The Star-Ledger

We Are Going To Pump You Up

Surviving the summer gas crunch

The Star-Ledger — Sunday, April 16, 2006

BY TOM JOHNSON
Star-Ledger Staff

When gas prices topped $3 per gallon last fall, Sasha Merljak made some changes.

The 30-year-old owner of a printing business in Neptune sold his 1963 Cadillac and a slightly newer van, both of which sputtered around town guzzling gas at about 13 miles per gallon.

Now, Merljak relies on a bicycle or his wife's gasoline-electric hybrid Toyota Prius, an arrangement made easier by the fact he runs his own business out of his home. Still, he said he isn't very happy to see prices at the pump creeping upward once again.

"For the people who depend on their cars, like plumbers and carpenters, it's just terrible," says Merljak, noting the latest bump in prices has deterred him from thinking about buying a replacement vehicle.

The average price of regular gasoline has jumped to $2.54 a gallon, a 38-cent gain in the last month, according to the AAA of North Jersey. The run-up in prices is unusual for this time of year, analysts said, but is unlikely to afford consumers any break until next month. A year ago, drivers were paying on average $2.08 a gallon, said William Visser, a spokesman for the agency.

The latest gasoline-price surge isn't expected to crash the $3-per-gallon milestone that was passed last fall in the wake of two hurricanes that left oil and gas production in the Gulf of Mexico in tatters. But drivers will likely be paying about 25 cents more a gallon this summer than last year, according to the U.S. Energy Department's summer outlook.

"This is an unusual spring," said Elias Johnson, an energy analyst for the agency. "It's been almost a perfect storm to lead to this bump in prices."

Many factors are contributing to the higher prices, Johnson said, including higher crude oil costs, requirements to produce less-polluting gasoline, continued instability in oil-producing areas such as Iraq, and the continued shutdown of oil-producing wells in the Gulf.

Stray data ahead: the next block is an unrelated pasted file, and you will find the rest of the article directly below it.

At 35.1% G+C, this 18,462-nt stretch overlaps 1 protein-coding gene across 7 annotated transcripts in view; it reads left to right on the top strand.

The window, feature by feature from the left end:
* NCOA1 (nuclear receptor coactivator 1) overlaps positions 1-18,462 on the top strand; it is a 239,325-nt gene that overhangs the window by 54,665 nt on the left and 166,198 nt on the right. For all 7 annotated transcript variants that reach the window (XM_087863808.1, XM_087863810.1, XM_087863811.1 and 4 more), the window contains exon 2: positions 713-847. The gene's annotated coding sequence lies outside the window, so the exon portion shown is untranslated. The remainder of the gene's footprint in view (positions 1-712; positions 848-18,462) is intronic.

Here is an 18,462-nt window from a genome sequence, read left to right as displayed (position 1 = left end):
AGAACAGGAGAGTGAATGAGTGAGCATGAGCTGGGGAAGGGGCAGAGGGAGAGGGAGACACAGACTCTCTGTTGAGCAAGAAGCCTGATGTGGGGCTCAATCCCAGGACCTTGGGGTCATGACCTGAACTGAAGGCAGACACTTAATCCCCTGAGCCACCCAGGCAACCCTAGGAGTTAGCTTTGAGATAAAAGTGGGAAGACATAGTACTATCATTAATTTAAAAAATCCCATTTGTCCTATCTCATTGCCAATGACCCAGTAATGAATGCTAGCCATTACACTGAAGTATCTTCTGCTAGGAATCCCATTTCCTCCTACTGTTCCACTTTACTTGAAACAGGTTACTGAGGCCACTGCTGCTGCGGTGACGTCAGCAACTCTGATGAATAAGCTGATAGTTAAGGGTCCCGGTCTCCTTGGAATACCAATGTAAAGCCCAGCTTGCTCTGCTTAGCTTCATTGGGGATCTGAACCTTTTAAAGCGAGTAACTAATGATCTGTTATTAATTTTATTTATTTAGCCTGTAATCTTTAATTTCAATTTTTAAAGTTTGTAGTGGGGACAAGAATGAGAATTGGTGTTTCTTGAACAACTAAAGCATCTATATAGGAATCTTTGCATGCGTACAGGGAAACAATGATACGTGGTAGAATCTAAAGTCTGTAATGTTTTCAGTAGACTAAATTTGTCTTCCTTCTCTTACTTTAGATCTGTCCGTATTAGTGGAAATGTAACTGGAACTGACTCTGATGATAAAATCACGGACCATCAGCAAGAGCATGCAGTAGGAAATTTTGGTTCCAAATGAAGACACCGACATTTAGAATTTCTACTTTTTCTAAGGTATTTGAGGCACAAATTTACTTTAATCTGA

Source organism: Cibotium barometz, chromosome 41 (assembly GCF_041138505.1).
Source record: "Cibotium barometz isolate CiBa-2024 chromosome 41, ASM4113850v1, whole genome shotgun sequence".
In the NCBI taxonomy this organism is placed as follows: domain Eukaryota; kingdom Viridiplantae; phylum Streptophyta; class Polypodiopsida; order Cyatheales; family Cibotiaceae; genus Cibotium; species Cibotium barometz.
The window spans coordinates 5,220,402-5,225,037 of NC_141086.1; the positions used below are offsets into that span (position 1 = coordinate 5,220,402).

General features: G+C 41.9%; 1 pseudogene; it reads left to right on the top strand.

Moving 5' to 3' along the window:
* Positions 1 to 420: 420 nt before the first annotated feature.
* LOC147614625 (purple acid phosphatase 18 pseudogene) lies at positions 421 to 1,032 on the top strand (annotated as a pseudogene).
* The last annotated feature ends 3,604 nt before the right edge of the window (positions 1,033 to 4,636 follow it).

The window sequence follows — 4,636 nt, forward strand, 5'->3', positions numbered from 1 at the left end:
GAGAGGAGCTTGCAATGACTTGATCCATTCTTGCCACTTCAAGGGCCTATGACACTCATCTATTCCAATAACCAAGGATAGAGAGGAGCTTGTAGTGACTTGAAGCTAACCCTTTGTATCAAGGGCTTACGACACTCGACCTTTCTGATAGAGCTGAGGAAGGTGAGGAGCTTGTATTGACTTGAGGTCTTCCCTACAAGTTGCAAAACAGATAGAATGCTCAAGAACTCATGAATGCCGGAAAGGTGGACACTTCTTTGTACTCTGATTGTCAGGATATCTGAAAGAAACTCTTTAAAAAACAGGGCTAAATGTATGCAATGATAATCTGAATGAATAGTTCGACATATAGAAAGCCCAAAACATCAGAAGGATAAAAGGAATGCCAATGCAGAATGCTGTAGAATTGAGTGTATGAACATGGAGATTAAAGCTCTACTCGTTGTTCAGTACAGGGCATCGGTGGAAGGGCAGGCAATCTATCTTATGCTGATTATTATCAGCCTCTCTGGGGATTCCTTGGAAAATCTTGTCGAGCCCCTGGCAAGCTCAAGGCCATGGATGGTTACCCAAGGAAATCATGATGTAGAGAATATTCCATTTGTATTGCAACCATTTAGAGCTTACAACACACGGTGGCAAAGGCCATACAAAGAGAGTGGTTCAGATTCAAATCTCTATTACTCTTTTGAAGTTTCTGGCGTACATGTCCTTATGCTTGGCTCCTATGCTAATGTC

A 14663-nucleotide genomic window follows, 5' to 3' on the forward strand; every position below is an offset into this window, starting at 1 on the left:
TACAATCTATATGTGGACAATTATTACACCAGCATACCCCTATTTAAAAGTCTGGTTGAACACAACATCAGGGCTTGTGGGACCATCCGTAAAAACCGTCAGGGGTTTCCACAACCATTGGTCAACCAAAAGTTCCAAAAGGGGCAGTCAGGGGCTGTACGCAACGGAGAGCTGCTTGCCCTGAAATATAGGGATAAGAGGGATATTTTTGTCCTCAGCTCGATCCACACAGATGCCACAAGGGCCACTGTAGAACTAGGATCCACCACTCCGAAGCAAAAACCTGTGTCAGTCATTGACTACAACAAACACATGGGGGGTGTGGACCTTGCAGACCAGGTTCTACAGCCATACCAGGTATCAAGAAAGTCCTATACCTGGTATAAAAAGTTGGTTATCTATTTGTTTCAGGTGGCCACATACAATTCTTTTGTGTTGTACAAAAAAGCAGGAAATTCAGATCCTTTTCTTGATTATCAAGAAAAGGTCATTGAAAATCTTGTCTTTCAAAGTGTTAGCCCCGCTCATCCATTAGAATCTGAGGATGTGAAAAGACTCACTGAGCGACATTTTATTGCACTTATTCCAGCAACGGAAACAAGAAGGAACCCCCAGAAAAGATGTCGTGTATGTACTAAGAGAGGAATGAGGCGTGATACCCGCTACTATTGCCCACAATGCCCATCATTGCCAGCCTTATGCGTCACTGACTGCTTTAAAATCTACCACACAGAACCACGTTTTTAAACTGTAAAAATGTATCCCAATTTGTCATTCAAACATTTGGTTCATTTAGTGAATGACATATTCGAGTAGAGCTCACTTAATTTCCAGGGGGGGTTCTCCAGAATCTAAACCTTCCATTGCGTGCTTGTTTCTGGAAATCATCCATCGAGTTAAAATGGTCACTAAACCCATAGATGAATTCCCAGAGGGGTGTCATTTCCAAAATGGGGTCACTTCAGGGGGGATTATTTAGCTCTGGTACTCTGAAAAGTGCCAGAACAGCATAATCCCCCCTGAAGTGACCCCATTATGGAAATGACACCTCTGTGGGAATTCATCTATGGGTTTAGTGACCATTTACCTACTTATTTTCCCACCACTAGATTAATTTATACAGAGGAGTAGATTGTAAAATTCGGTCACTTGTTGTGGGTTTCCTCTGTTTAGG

The agency doesn't expect prices to begin dropping until later in May when refineries, which typically go through maintenance work at this time of year, begin coming back to full operations, Johnson said. Also, later this year, more ethanol production should come on line, helping to ease worries about the phase-out of methyl tertiary butyl ether, or MTBE, from gasoline, he said. The latter additive is being eliminated from gasoline because it was found to easily pollute water supplies.

The more costly ethanol will replace MTBE, but it could lead to an increase in prices in the short-term, analysts said.

"We are certainly on a collision course getting real close to $3 per gallon," said Tom Kloza, chief oil analyst for Oil Price Information Services in Wall Township.

The switch to ethanol has been a big factor in prices jumping in the Northeast, said Jim Benton, a lobbyist for the New Jersey Petroleum Council. This spring, about 6.3 million barrels of ethanol have been brought into the region, up from just 4 million barrels a year ago.

"That's is really complicating the transition from winter-time gas to summer gas. That and the higher cost of crude, which is trading now at $68 a barrel," Benton said, just the fourth time ever it has traded at that level. Last year, a barrel of crude was trading around $51, or 32 percent less than it is now.

The government's outlook projects gas will cost an average $2.62 a gallon this summer, but that is below the $3 mark some analysts have warned could occur. But others are more pessimistic, saying even with last year's record prices, Americans have done little to change their habits in terms of energy consumption.

"Three dollars per gallon is already baked in the cake," said David Kotok, chairman and chief investment officer of Cumberland Advisors, a money management firm based in Vineland. "The issue is whether or not we will approach $4. In our view, it will take a sustained gasoline price near $4 to really cause Americans to change their behavior and alter consumption patterns toward more conservation."

But Kloza said prices could dip dramatically if "we get through August without a Category 3 hurricane" damaging oil refineries or drilling platforms.

"This could be the year where you drive up to your pump in Summit and pay $3 per gallon in May and then end up paying $1.75 a gallon by Thanksgiving Day," he said.